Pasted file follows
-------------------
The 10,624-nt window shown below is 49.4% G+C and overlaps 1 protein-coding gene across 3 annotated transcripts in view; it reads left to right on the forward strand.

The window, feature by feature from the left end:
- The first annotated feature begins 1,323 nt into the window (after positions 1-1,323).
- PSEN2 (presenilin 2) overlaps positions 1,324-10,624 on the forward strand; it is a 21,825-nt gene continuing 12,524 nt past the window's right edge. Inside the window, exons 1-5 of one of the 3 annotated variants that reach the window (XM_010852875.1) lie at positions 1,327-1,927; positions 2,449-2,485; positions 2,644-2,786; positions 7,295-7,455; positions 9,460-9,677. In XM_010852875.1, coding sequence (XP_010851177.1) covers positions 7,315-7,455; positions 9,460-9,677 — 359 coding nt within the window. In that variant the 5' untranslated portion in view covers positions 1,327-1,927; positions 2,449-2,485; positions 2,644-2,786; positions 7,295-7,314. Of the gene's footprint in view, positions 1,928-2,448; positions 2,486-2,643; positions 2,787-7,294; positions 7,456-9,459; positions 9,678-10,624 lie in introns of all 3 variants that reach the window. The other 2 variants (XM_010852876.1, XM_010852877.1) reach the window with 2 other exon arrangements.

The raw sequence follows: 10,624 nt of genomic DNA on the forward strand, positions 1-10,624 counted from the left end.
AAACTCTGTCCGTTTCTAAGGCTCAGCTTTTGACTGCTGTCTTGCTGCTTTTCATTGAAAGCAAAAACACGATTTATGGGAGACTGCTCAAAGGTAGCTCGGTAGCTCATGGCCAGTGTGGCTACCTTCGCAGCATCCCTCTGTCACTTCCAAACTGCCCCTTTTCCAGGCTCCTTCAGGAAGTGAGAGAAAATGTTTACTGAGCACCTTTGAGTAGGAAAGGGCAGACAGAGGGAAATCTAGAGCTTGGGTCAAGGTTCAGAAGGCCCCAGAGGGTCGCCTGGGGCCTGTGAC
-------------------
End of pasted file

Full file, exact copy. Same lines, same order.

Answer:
The 10,624-nt window shown below is 49.4% G+C and overlaps 1 protein-coding gene across 3 annotated transcripts in view; it reads left to right on the forward strand.

The window, feature by feature from the left end:
- The first annotated feature begins 1,323 nt into the window (after positions 1-1,323).
- PSEN2 (presenilin 2) overlaps positions 1,324-10,624 on the forward strand; it is a 21,825-nt gene continuing 12,524 nt past the window's right edge. Inside the window, exons 1-5 of one of the 3 annotated variants that reach the window (XM_010852875.1) lie at positions 1,327-1,927; positions 2,449-2,485; positions 2,644-2,786; positions 7,295-7,455; positions 9,460-9,677. In XM_010852875.1, coding sequence (XP_010851177.1) covers positions 7,315-7,455; positions 9,460-9,677 — 359 coding nt within the window. In that variant the 5' untranslated portion in view covers positions 1,327-1,927; positions 2,449-2,485; positions 2,644-2,786; positions 7,295-7,314. Of the gene's footprint in view, positions 1,928-2,448; positions 2,486-2,643; positions 2,787-7,294; positions 7,456-9,459; positions 9,678-10,624 lie in introns of all 3 variants that reach the window. The other 2 variants (XM_010852876.1, XM_010852877.1) reach the window with 2 other exon arrangements.

The raw sequence follows: 10,624 nt of genomic DNA on the forward strand, positions 1-10,624 counted from the left end.
AAACTCTGTCCGTTTCTAAGGCTCAGCTTTTGACTGCTGTCTTGCTGCTTTTCATTGAAAGCAAAAACACGATTTATGGGAGACTGCTCAAAGGTAGCTCGGTAGCTCATGGCCAGTGTGGCTACCTTCGCAGCATCCCTCTGTCACTTCCAAACTGCCCCTTTTCCAGGCTCCTTCAGGAAGTGAGAGAAAATGTTTACTGAGCACCTTTGAGTAGGAAAGGGCAGACAGAGGGAAATCTAGAGCTTGGGTCAAGGTTCAGAAGGCCCCAGAGGGTCGCCTGGGGCCTGTGAC